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I'm developing an Internet application where the user can register. How would i check if the e-mail address entered is valid?

I have a couple of ideas you can implement. First, I suggest using JavaScript in the browser to check for allowable characters by scanning the input. The JavaScript could also look for a single instance of the @ character and at least one period. For a list of all allowable characters go to www.faqs.org/rfcs/rfc822.html.

Now for the server side. Make sure (1) the e-mail address is syntactically correct, and (2) the supplied domain name is valid. The reason is that we can't ascertain whether an e-mail address is truly valid until we send e-mail to it. Let's take a look at some sample code that performs the JavaScript equivalent on the server.

import javax.mail.internet.*;

public boolean isValidEmail (String email) {

boolean emailOK = true;

// Use javax.mail.internet.InternetAddress to validate email format

try {
InternetAddress addr = new InternetAddress( email );
}
catch ( AddressException ae) {
emailOK = false;
}
return emailOK;
}

This routine performs a simple format check of the supplied e-mail address. We could also take the domain name and do a simple lookup following the same principle. You would use a StringTokenizer to parse out the host portion of the supplied e-mail address and pass it to the isValidHost method. Here's how it can be done:

import java.net.*;
import java.util.*;
public boolean isValidHost ( String host ) {
boolean hostOK = true;
try {
InetAddress addr = InetAddress.getByName( host ) ;
}
catch ( UnknownHostException uhe ) {
hostOK = false;
}
return hostOK;
}

If the host is valid and the e-mail address is in the right format, you should be all set. To perform deeper validation could be time-consuming and could slow down your application. We could get more elaborate and use the JNDI provider for DNS as well as check to see whether the supplied domain name has a valid MX address. We could also open a socket connection to the server that has the appropriate MX record for the domain and send it RCPT TO and VRFY commands, but this would be slow and isn't recommended.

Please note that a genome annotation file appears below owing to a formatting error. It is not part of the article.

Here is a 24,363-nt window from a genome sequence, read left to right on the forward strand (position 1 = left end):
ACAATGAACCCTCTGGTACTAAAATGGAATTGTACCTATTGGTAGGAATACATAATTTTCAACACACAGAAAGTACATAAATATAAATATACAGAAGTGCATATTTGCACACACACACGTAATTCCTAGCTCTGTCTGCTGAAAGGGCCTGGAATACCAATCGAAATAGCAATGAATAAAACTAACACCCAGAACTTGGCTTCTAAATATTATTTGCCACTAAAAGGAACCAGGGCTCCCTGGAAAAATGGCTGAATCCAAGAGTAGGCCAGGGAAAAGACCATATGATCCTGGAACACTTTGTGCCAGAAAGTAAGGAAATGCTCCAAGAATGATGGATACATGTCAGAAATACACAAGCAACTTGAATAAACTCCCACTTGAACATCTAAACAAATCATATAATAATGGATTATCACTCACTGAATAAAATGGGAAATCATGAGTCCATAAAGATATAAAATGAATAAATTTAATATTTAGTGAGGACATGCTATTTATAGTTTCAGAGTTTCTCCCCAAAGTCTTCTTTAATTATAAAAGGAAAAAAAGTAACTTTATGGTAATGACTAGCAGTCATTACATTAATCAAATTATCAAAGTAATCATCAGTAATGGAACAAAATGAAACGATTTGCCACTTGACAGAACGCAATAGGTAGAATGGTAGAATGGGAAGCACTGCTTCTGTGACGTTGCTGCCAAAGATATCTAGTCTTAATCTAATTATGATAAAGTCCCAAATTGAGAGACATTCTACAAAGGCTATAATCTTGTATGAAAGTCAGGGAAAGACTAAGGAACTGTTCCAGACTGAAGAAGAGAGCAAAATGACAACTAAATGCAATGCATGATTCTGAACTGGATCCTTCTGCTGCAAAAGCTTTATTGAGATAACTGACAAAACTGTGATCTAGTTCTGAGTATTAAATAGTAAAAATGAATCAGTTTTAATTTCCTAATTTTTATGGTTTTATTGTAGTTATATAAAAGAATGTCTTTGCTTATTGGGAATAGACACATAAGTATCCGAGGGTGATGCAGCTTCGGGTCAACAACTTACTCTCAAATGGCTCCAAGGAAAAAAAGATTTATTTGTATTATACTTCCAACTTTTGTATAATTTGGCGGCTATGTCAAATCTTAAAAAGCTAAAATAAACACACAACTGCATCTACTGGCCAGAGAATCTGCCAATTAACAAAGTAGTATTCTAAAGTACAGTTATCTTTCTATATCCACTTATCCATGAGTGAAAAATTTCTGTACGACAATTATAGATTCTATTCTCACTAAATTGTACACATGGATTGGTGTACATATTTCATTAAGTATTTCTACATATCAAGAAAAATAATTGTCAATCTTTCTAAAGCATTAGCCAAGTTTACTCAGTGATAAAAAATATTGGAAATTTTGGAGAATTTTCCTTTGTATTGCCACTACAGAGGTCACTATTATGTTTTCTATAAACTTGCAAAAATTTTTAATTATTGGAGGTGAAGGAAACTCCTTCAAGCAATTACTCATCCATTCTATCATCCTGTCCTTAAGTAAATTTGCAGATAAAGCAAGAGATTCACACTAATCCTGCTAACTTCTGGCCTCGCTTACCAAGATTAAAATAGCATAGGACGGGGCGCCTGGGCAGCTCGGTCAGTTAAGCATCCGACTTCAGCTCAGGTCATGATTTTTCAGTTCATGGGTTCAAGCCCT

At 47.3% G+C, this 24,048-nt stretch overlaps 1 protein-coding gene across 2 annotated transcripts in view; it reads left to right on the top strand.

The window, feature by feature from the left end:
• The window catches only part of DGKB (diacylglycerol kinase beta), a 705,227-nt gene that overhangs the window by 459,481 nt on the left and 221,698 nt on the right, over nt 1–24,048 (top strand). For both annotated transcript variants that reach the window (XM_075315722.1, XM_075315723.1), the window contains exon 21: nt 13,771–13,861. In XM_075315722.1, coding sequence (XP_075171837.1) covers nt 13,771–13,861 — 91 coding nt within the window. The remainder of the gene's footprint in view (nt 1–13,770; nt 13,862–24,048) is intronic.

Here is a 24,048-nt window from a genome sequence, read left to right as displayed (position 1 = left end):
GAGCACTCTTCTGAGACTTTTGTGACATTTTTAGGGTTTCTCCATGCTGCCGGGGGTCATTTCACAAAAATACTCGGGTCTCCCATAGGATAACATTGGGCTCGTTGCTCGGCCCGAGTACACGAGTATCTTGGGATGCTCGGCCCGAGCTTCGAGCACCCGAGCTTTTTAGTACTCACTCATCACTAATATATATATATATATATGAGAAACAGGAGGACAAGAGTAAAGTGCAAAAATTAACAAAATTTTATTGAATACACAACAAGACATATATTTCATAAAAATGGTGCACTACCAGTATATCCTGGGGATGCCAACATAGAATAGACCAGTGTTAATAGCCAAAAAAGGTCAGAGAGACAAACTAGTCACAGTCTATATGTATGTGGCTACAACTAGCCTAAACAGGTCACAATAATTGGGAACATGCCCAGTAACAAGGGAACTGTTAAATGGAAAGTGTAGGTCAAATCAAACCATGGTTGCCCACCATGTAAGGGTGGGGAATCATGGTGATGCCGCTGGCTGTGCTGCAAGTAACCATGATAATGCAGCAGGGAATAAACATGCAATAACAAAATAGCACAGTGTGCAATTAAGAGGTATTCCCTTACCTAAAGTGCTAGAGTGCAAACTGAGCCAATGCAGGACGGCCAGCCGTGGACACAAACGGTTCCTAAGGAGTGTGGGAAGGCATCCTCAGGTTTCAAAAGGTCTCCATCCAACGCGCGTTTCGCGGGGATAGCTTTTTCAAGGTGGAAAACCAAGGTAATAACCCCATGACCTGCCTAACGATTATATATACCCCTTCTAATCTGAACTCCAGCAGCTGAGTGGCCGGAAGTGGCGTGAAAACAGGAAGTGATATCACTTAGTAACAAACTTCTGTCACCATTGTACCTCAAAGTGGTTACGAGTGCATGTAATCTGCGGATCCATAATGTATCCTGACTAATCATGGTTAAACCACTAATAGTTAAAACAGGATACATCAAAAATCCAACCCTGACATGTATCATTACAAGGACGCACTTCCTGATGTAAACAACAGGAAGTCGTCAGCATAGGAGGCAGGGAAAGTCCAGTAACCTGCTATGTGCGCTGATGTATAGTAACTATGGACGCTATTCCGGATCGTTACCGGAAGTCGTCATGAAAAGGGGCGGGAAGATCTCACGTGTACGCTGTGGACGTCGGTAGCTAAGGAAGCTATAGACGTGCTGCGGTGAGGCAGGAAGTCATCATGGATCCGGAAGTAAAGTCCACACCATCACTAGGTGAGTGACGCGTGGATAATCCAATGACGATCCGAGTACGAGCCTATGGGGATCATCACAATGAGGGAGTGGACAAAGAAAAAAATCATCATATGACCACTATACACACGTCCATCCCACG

I'd like to convert an XML document into a PDF. Can you tell me the best way?

The Apache project has the right package for you - see http://xml.apache.org/fop/index.html. FOP is a print formatter that takes advantage of XSL formatting objects. Essentially, it reads the formatting object tree and then turns it into a PDF document. The formatting object tree can be in the form of an XML document. You can pass it in memory as a DOM document using Xalan/Xerces or via SAX events.

We're doing some XML parsing using the jaxp.jar and crimson.jar, and the sealing violation occurs when we run code as an EJB but not as a stand-alone Java application. Could you explain what a sealing violation is?

Sealing violations occur when you try to load different classes from the same page from different libraries. A sealed package is contained within a library whose manifest specifies that all classes for that package must be loaded from the same library. This typically occurs when you have more than one DOM implementation on your classpath.

Move the crimson.jar and jaxp.jar to the first elements on the classpath and your problem should disappear.

Is there any additional overhead in using import java.util.* compared to import java.util.Vector?

I run across this type of question frequently. The answer is simple but will require some explanation. When you use imports in the form of java.util.Vector, it's referred to as a single type import. When you use imports in the form of java.util.*, it's referred to as an import on demand. Both types of imports are passive by nature. The Java compiler will load imported classes only when the class is actually used, not when it's simply imported. This is a hint to the compiler to tell it where to locate the class. The Java bytecode doesn't contain any references to the import statement. In other words, there's no additional overhead.